Asking our friend Amalin what the citizens of Rotterdam did on a Sunday afternoon produced an instant response. “They go shopping!” And she certainly wasn’t kidding! Out the door we went, constantly remarking about how visually tantalising everything seemed.
Red tulips and a black cycle
We made our way to the tram after a leisurely brunch, headed into the shopping precinct, and were simply astonished at how clogged the sidewalks and shops were with people. But the area is quite attractive architecturally, there are plenty of places to stop and eat or get a coffee, and there was a happy vibe amongst the people who were out and about in the sunshine.
There are boutique-small and department-store-large places to shop for block after block. One section is a deep slash in the street which leads down to even more shops. The Dutch have a marvelous sense of humour about this particular district. They refer to it as “shopping in the buying gutter.” If you click on the picture, it enlarges so you can see more of the detail. Click again and you will see just how many people are milling around on that upper level!
Rotterdam shopping on a Sunday afternoon
Close-up of flashing tram sign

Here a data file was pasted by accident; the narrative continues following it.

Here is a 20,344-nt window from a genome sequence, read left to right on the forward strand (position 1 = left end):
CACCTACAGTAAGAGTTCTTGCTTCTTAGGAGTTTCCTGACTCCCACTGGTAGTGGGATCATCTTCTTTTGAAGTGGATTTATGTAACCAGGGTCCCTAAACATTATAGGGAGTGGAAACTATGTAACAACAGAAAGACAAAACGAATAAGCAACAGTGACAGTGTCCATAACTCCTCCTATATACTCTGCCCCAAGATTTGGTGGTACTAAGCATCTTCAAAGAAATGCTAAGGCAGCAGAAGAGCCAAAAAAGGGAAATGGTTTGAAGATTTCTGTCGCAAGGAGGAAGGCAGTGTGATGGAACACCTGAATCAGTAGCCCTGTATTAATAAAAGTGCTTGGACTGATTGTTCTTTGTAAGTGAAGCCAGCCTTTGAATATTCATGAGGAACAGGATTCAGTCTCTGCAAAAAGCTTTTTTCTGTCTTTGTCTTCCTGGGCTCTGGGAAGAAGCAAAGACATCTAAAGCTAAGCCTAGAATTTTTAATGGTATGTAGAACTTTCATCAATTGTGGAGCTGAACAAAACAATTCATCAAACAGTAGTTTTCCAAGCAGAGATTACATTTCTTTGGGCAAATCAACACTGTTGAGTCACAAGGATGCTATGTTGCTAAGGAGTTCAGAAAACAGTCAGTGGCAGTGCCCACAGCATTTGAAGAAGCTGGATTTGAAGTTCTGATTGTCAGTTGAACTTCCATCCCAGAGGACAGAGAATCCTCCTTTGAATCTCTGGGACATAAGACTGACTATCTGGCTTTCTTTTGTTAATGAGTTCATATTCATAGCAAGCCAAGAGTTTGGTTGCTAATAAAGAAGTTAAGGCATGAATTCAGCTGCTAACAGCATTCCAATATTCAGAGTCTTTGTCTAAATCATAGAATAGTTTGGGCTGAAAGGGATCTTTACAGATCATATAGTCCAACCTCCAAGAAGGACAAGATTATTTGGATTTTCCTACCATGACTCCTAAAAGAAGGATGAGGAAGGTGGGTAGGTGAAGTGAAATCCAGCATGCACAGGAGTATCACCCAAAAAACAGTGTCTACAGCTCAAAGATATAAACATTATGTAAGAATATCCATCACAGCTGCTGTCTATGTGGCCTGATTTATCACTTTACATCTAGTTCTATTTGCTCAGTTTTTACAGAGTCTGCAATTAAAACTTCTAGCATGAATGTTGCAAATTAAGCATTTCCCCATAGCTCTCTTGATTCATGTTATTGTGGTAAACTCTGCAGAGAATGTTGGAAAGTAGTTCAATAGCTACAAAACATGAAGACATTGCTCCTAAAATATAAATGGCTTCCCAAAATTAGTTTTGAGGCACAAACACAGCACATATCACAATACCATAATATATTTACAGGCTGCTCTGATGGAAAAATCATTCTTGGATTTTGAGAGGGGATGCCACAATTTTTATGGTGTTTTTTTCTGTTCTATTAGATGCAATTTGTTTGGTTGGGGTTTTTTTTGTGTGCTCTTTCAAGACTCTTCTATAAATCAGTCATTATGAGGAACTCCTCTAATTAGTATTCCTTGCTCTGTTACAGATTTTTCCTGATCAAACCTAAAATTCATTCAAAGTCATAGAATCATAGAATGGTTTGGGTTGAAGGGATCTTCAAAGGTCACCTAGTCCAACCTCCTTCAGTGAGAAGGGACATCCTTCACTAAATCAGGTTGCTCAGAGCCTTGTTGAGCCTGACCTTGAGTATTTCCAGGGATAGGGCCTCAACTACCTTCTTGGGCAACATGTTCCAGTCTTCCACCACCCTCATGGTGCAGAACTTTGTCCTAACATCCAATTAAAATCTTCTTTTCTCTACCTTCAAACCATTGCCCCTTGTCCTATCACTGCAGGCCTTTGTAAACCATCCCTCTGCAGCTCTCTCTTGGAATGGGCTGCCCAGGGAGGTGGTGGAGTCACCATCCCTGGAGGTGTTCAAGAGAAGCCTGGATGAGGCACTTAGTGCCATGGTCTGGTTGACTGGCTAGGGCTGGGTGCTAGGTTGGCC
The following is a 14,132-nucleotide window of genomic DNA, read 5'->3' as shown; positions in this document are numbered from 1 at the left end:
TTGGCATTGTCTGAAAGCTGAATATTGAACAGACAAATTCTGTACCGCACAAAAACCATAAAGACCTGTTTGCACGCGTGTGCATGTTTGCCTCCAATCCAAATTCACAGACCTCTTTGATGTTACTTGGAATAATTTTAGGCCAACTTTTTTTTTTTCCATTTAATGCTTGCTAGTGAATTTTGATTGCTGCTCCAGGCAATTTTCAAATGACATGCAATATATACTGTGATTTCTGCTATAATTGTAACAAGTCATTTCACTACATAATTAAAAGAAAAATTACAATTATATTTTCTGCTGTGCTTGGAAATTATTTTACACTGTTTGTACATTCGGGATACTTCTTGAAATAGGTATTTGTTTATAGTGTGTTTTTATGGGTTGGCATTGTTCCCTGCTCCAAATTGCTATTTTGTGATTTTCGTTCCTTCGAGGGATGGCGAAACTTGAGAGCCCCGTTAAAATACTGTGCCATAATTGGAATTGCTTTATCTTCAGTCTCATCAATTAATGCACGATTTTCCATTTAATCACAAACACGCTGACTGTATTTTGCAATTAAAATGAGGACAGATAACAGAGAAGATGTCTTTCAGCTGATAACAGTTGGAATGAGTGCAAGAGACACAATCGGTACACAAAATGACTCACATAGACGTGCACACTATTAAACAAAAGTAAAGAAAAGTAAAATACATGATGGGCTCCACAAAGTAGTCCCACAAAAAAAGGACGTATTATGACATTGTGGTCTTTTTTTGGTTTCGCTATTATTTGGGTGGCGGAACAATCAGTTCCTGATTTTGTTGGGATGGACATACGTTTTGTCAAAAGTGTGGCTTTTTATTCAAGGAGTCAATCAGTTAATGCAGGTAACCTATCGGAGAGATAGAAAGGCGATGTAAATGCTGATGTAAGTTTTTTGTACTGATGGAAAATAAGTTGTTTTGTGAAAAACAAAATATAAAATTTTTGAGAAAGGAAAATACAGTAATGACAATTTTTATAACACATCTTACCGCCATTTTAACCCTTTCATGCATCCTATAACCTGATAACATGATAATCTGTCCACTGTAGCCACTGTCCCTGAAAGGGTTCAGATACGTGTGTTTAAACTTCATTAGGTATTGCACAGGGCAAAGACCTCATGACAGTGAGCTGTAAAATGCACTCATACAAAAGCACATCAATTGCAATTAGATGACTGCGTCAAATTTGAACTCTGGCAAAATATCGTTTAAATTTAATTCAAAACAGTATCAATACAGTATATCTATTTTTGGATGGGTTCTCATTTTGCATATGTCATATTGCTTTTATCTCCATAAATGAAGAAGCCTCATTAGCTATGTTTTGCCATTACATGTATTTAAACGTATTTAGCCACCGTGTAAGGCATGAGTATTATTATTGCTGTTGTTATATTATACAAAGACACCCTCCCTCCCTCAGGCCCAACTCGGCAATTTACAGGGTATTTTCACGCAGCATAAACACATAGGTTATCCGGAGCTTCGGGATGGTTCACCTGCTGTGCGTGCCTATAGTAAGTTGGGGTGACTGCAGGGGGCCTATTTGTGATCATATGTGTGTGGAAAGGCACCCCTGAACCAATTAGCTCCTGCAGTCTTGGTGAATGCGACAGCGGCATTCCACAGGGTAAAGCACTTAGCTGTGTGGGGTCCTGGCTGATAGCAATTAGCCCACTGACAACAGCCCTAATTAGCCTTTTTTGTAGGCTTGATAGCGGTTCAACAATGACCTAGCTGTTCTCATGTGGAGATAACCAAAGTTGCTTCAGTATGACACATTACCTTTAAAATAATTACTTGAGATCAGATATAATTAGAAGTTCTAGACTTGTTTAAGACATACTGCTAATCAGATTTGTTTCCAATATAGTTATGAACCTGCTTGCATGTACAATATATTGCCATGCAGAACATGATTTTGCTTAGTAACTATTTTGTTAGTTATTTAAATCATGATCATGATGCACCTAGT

Flashing signs at tram crossing
The tram system here is utterly delightful and seems to get you just about everywhere you want to go. But you must be aware as you are crossing the tracks that the trams can be ultra-quiet and it would be far too easy to step out in front of one. For that reason, there is a tram crossing sign at the intersections of streets that makes a ding-ding-ding sound to draw your attention and there is also a flashing sign at the corner with a tiny little tram symbol in it. Wonderful!
We have seen no traffic congestion here at any time of day or night. I believe that this directly relates to the availability of public transportation throughout Rotterdam via tram, train, or metro. And there are quite a lot of people who ride their bicycles everywhere! There are dedicated bike lanes, some which also allow motor scooter traffic, and it keeps the number of cars on the road at a minimum compared to most other metropolitan European cities.
And to mention the Dutch sense of humour for a second time, I know of no other place that would have a bronze piece of sculpture in a public street that was an ‘homage’ to a dog and his poo!
Special lane only for bikes and scooters
Dog and poo sculpture
Come back tomorrow and I’ll have Part Three of Rambling Around Rotterdam with lots more pictures!
©Deborah Harmes and ©A Wanderful Life
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